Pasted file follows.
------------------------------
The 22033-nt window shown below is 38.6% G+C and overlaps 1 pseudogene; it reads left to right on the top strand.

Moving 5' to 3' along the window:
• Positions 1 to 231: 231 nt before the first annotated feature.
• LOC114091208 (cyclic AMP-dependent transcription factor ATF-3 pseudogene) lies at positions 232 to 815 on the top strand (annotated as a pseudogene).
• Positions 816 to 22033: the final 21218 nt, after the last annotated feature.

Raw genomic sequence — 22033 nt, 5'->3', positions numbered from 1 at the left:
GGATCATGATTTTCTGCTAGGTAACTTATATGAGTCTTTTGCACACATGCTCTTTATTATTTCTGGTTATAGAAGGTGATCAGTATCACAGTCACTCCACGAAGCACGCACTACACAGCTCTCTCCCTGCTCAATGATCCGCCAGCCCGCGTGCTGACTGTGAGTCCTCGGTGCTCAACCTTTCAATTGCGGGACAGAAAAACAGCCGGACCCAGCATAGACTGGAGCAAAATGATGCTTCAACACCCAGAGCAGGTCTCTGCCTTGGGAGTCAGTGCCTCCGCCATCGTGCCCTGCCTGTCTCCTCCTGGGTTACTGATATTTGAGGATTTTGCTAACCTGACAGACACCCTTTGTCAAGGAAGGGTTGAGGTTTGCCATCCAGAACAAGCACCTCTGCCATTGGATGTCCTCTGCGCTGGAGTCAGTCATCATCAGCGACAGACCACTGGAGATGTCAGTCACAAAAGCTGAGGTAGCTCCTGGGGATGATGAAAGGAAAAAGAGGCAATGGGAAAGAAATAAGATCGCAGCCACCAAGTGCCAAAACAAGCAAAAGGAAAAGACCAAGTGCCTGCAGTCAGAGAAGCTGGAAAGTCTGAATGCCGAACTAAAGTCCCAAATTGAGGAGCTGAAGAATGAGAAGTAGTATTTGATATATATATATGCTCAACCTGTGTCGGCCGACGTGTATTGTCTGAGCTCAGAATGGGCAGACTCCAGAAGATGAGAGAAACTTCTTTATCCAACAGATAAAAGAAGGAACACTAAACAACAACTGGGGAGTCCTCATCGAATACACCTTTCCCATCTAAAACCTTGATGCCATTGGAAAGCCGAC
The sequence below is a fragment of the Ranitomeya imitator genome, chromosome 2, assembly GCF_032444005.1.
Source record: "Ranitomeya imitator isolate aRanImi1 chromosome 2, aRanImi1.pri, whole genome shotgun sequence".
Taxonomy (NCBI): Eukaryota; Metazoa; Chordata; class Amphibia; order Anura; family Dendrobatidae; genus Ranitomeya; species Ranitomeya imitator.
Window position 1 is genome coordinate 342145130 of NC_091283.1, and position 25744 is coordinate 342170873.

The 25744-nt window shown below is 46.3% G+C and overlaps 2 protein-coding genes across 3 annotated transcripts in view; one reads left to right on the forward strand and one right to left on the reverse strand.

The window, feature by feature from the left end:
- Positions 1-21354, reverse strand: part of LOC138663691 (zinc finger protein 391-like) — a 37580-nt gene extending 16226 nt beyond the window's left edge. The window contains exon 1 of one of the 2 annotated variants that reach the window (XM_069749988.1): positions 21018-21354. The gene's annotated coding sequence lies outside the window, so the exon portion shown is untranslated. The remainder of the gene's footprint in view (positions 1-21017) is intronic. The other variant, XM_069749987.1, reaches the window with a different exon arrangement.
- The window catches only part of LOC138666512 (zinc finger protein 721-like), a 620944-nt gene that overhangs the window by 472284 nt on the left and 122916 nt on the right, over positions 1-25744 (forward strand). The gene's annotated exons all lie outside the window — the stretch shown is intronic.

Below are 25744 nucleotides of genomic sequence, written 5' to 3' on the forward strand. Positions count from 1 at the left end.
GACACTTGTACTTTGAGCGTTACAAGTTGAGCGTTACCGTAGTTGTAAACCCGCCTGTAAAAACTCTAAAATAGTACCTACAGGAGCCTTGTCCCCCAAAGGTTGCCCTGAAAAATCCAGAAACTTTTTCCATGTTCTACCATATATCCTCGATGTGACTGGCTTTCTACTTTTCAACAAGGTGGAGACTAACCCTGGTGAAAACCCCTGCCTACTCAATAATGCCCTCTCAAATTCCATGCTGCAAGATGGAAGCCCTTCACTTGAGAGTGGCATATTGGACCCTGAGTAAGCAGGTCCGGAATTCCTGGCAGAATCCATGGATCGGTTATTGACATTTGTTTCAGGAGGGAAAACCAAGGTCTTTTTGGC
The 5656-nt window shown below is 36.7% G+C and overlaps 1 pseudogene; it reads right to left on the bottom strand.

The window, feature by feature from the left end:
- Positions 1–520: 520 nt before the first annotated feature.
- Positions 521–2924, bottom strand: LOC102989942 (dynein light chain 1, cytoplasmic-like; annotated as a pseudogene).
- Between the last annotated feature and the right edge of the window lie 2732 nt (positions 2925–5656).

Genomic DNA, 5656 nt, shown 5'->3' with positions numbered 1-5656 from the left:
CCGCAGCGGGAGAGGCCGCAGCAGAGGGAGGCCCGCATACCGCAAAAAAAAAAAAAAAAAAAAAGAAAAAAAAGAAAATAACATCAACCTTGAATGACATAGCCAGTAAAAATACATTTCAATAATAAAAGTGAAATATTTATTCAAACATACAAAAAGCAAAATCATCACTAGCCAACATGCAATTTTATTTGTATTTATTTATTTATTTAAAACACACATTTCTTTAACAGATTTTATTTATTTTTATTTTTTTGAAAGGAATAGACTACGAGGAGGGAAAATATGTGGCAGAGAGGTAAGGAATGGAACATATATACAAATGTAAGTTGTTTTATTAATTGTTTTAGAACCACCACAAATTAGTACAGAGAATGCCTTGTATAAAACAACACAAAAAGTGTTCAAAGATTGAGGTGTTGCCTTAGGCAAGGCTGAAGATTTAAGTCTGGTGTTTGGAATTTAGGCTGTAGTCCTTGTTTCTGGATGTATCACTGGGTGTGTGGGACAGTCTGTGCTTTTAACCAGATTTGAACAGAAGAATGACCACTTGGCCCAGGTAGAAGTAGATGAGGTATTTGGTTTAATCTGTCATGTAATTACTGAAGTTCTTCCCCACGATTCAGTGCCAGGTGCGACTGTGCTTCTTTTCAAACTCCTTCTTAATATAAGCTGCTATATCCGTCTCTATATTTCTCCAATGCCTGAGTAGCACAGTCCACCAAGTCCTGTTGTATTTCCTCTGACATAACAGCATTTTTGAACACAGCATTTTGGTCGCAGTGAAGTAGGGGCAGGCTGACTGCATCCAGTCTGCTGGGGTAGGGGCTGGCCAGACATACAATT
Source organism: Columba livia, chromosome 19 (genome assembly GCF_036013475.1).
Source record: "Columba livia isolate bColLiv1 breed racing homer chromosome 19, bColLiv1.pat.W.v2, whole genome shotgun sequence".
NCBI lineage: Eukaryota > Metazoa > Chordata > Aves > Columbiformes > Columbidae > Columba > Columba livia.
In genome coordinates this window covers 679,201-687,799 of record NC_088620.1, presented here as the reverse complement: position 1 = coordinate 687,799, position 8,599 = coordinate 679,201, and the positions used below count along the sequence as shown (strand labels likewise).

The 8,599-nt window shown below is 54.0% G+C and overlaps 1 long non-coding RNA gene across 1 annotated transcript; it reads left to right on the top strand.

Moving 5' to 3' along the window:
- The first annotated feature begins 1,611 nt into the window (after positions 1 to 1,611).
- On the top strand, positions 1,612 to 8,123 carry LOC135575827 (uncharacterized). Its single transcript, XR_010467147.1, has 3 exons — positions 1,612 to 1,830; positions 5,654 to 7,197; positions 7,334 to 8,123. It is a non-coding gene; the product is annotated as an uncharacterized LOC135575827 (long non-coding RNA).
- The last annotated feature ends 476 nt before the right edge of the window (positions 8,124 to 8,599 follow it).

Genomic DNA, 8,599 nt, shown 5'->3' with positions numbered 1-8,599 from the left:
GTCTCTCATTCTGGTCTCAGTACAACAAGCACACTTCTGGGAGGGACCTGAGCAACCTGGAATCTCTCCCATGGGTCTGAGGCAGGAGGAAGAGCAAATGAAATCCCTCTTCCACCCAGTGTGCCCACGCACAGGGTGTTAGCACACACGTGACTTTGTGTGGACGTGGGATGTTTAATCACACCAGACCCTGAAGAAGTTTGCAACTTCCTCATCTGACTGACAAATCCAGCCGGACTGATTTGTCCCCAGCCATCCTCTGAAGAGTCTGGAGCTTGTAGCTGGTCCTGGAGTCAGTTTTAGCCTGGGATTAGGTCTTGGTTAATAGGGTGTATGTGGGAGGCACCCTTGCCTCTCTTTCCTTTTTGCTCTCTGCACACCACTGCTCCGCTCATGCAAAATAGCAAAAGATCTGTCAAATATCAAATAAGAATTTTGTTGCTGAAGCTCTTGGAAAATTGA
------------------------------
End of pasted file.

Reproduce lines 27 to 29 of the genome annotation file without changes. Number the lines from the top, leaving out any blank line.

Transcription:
NCBI lineage: Eukaryota > Metazoa > Chordata > Aves > Columbiformes > Columbidae > Columba > Columba livia.
In genome coordinates this window covers 679,201-687,799 of record NC_088620.1, presented here as the reverse complement: position 1 = coordinate 687,799, position 8,599 = coordinate 679,201, and the positions used below count along the sequence as shown (strand labels likewise).

The 8,599-nt window shown below is 54.0% G+C and overlaps 1 long non-coding RNA gene across 1 annotated transcript; it reads left to right on the top strand.